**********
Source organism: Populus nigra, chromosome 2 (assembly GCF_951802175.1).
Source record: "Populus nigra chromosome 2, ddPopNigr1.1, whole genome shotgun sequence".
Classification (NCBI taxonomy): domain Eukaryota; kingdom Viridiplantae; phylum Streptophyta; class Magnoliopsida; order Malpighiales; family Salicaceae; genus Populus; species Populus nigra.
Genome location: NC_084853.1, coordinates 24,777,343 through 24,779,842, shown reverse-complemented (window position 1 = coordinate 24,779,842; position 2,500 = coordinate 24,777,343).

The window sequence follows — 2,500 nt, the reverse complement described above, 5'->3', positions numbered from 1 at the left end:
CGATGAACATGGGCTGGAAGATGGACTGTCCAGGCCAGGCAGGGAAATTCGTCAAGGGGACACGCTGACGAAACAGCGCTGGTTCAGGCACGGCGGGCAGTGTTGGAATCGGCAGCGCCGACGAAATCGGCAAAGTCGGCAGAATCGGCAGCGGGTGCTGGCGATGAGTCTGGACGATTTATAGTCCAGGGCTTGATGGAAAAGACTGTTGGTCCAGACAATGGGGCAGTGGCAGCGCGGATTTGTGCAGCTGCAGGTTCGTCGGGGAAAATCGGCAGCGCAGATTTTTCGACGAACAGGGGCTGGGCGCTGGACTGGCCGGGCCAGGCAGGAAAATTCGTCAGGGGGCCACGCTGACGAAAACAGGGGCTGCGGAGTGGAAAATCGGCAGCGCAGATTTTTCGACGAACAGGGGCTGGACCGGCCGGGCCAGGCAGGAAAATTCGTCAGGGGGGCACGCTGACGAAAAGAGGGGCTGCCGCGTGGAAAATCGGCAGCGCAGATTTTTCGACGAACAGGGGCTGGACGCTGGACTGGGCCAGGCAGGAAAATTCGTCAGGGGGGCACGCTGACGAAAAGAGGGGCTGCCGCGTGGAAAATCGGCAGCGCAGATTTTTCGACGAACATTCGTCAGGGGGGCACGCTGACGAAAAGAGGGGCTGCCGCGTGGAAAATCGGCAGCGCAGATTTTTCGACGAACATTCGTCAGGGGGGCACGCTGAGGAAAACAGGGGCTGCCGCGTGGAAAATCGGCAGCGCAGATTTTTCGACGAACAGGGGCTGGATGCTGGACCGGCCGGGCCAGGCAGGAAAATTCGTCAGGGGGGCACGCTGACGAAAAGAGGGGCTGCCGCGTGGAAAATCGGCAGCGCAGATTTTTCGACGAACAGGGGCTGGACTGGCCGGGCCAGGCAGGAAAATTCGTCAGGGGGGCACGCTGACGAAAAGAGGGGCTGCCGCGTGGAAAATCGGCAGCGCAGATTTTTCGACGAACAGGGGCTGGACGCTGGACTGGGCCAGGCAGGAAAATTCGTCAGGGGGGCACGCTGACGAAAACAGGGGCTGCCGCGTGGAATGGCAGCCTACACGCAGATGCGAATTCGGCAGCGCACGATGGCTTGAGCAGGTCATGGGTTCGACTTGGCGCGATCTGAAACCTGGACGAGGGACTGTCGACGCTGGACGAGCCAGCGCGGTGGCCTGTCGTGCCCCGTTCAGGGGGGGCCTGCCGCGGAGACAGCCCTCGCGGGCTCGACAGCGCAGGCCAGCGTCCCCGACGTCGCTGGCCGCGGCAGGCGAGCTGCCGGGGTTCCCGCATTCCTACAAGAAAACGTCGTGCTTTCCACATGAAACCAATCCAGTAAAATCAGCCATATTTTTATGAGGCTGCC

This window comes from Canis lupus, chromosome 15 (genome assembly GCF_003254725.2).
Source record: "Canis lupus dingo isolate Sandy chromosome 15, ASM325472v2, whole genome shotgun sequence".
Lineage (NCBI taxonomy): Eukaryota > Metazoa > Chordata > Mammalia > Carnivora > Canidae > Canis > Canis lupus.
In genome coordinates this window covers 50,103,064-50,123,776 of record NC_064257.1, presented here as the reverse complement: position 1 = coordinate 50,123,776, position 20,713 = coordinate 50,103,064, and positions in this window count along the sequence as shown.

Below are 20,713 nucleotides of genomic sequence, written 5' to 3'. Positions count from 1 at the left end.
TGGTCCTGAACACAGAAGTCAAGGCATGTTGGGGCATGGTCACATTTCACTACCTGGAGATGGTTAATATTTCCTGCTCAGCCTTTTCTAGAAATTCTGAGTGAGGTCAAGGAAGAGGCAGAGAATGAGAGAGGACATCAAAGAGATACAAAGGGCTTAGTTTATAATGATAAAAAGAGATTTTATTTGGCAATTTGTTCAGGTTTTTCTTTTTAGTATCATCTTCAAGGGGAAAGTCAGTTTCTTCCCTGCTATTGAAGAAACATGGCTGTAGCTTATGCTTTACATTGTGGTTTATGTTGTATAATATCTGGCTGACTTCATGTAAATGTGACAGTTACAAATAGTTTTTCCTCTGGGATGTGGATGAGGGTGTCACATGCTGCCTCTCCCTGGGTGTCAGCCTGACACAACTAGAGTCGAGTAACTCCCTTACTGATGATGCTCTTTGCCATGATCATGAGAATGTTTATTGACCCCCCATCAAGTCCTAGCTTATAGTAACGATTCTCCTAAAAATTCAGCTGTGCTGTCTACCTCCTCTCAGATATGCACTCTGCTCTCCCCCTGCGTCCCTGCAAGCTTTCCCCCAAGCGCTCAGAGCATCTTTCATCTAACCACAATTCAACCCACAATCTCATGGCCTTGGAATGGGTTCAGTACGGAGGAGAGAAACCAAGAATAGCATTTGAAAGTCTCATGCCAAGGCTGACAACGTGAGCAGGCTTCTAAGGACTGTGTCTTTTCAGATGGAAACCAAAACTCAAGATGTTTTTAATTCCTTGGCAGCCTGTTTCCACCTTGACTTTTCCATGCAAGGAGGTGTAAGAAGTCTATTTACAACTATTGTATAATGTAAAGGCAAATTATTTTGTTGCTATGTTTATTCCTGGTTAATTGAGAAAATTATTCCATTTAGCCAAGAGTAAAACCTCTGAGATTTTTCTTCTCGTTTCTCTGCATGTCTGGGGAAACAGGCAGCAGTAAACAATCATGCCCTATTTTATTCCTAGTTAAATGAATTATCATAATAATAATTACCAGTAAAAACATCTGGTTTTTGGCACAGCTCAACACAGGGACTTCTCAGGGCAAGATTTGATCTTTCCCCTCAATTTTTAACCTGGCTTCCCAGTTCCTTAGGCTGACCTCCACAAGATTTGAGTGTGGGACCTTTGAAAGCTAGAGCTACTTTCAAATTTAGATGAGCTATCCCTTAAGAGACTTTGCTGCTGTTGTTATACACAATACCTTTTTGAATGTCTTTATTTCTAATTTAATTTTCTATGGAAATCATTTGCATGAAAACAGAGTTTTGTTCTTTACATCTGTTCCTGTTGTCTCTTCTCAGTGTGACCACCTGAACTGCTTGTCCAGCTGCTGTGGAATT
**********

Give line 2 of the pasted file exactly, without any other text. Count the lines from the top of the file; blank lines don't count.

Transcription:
Source record: "Populus nigra chromosome 2, ddPopNigr1.1, whole genome shotgun sequence".